The true number across the U.S. population likely falls between these two extremes, but while it's often said that 10 percent of fathers are raising someone else's child, this interpolation isn't quite supported by the facts. The best summations of the data figure an overall prevalence of nonpaternity at more like 2 or 3 percent. One analysis from 2008 looked at several dozen studies going back to the 1890s and found an average rate of 3.1 percent, but also hinted that the numbers might be declining over time (possibly in concert with increasing contraceptive use).
Which is all to say that the expanded 23andMe database may include as many as 30,000 customers like Jackie (3 percent of 1 million) who have gone their whole lives without knowing that their father doesn't share their genes. Even now, among the 250,000 people who have already been genotyped by the company, one might expect that 6,000 or 7,000 were unwittingly involved in cases of nonpaternity. Some of these people have sent off their saliva and gotten back a secret that changed their families forever, for better or for worse.
The rise of personal genomics has not created this phenomenon, of course. Nonpaternity results can arise even in the course of routine medical testing. What happens if a doctor sees that a baby's blood type could not have come from its father? (If the baby's is AB and the father's turns up O, the doctor knows that something is amiss.) In the last few decades, the medical establishment has decided that these findings should be concealed, to protect the mother's privacy and avoid unnecessary harm.
Those who seek that information can get it elsewhere. As of 2011, you can buy an over-the-counter, mail-in paternity test in every state. (The kit costs about $30, plus $129 for analysis.) But these customers know exactly what they're getting into. When people sign up for a service such as 23andMe, they may have no idea that a family secret is about to be exposed.
23andMe does take some steps to warn its users of the risks. The top question on the company FAQ is "What unexpected things might I learn?" and the answer mentions that "genetic information can also reveal that someone you thought you were related to is not your biological kin. This happens most frequently in the case of paternity." The terms of service specify that "once you obtain your Genetic Information, the knowledge is irrevocable," and that "you may learn information about yourself that you do not anticipate" and "may provoke strong emotion."
Yet it's also true that the chances of discovering a case of nonpaternity through 23andMe, and the relative significance of that discovery, far outweigh almost every other finding that the service can provide. Much of what the scan can tell you is perfectly trivial. Do you have the genes for blue eyes or red hair? (For a first approximation, try looking in the mirror.) Do you have the genes for tasting bitterness in Brussels sprouts? (Maybe, but who cares?) After Steven Pinker signed up for 23andMe, he wrote in the New York Times Magazine, "For all the narcissistic pleasure that comes from poring over clues to my inner makeup, I soon realized that I was using my knowledge of myself to make sense of the genetic readout, not the other way around."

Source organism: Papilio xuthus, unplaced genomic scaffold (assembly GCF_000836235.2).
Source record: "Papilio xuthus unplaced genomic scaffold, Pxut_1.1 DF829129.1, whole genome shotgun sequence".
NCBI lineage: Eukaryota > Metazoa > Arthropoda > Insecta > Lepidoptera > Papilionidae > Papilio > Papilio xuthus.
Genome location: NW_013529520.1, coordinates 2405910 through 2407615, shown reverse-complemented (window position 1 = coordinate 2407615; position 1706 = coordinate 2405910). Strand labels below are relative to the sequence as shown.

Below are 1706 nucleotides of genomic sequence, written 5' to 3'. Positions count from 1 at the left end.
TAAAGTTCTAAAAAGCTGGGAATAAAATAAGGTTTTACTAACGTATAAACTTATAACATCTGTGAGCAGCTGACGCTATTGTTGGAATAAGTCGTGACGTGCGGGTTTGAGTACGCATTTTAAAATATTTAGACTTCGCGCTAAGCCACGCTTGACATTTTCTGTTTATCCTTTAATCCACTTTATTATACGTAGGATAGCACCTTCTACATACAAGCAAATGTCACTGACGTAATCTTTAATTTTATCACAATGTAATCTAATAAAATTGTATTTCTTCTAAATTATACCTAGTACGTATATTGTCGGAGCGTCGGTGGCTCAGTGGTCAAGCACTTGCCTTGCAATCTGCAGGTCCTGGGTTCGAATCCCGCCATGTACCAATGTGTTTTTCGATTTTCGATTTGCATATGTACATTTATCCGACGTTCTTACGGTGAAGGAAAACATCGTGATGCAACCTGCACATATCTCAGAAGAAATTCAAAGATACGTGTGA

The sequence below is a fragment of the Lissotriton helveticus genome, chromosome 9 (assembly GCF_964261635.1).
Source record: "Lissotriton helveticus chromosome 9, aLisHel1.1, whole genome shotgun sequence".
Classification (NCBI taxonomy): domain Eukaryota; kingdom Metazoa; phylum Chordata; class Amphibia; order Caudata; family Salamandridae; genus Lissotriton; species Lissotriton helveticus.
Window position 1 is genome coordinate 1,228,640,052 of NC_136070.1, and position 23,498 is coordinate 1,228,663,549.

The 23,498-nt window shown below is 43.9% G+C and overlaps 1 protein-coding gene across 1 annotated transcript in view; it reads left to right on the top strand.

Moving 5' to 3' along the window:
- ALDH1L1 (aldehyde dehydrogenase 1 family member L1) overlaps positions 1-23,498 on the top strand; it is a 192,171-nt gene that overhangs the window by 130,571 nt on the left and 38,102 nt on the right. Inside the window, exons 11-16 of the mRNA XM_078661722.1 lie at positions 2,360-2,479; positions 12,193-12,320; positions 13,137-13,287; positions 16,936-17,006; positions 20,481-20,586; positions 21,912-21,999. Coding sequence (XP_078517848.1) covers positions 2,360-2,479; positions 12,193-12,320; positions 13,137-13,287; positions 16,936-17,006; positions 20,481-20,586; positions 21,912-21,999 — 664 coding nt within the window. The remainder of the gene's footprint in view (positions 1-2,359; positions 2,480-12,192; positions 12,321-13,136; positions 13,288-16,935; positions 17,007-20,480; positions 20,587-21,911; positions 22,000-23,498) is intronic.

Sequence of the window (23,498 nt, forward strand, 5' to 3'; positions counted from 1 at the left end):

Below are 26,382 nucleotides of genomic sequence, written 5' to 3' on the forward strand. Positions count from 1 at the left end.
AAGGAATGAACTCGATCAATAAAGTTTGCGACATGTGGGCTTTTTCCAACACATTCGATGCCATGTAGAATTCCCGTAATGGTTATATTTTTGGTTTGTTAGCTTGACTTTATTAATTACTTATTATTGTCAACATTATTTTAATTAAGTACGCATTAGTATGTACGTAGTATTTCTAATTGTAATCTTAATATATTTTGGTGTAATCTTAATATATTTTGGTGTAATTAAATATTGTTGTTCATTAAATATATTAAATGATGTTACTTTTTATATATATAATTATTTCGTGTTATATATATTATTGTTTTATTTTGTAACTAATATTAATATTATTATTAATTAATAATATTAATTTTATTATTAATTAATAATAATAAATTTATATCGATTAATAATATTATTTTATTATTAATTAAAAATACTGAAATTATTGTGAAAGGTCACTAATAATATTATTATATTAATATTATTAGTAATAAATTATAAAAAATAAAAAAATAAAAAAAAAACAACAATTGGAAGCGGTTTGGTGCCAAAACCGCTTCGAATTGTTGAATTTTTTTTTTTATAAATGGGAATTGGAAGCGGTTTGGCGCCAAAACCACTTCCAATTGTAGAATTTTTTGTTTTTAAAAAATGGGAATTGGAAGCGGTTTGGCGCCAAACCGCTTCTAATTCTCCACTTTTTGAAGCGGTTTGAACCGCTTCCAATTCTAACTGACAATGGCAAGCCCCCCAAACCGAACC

Other data points from your personal genomic scan will be more suggestive than deterministic. The test might tell you that you're at a somewhat heightened risk for diabetes or arthritis, but it can be hard to know which bullet points are based on solid science, and which are based on single studies with unconvincing correlations. I asked the company's senior research director Joanna Mountain which genome data would have the most real-world significance for customers, and she named four: Major risk factors for Parkinson's disease, Alzheimer's, a form of heart disease called TTR-related cardiac amyloidosis, and breast and ovarian cancer. (The latter are similar to the risk factor discovered by Angelina Jolie. 23andMe reports on three well-studied variants of the BRCA gene, but there are hundreds of others that may be associated with cancer.)
These are serious conditions, and the risks conferred by certain gene variants appear to be severe. With breast cancer, for example, the relevant mutations may increase the risk of getting the disease from about 13 percent to 60 percent. In Parkinson's, the risk goes up from about 1 or 2 percent to 74 percent. The gene for cardiac amyloidosis can increase the risk of heart failure among elderly African-Americans from 15 percent to 38 percent. Having two copies of the Alzheimer's gene might boost your risk of that disease by a factor of 11.
Given the stakes, 23andMe tries to protect its users. To check your status as a carrier for the genes in question, you must confirm that you're prepared to know the truth and understand the consequences. Even so, the actual risk of carrying these genes is very low. Just 0.013 percent of the population carries the relevant mutations predisposing them to breast and ovarian cancer, for example. (Among Ashkenazi Jews, it's 2 or 3 percent.) One or 2 percent of people will turn out to have the major risk factor for Alzheimer's, and the gene for cardiac amyloidosis matters most to African-Americans, among whom the rate is still just a few percent.
So the chances that you're carrying these genes—the risk that you're at a heightened risk for one of these diseases—tops out at 2 or 3 percent, even in the ethnic groups that are most heavily afflicted. That's directly comparable to the risk of nonpaternity, except when it comes to nonpaternity, we're not talking about people who are merely "carriers" of a twisted gene. If your father's not your father, that's the end of the story. It's not a risk factor; it's a fact.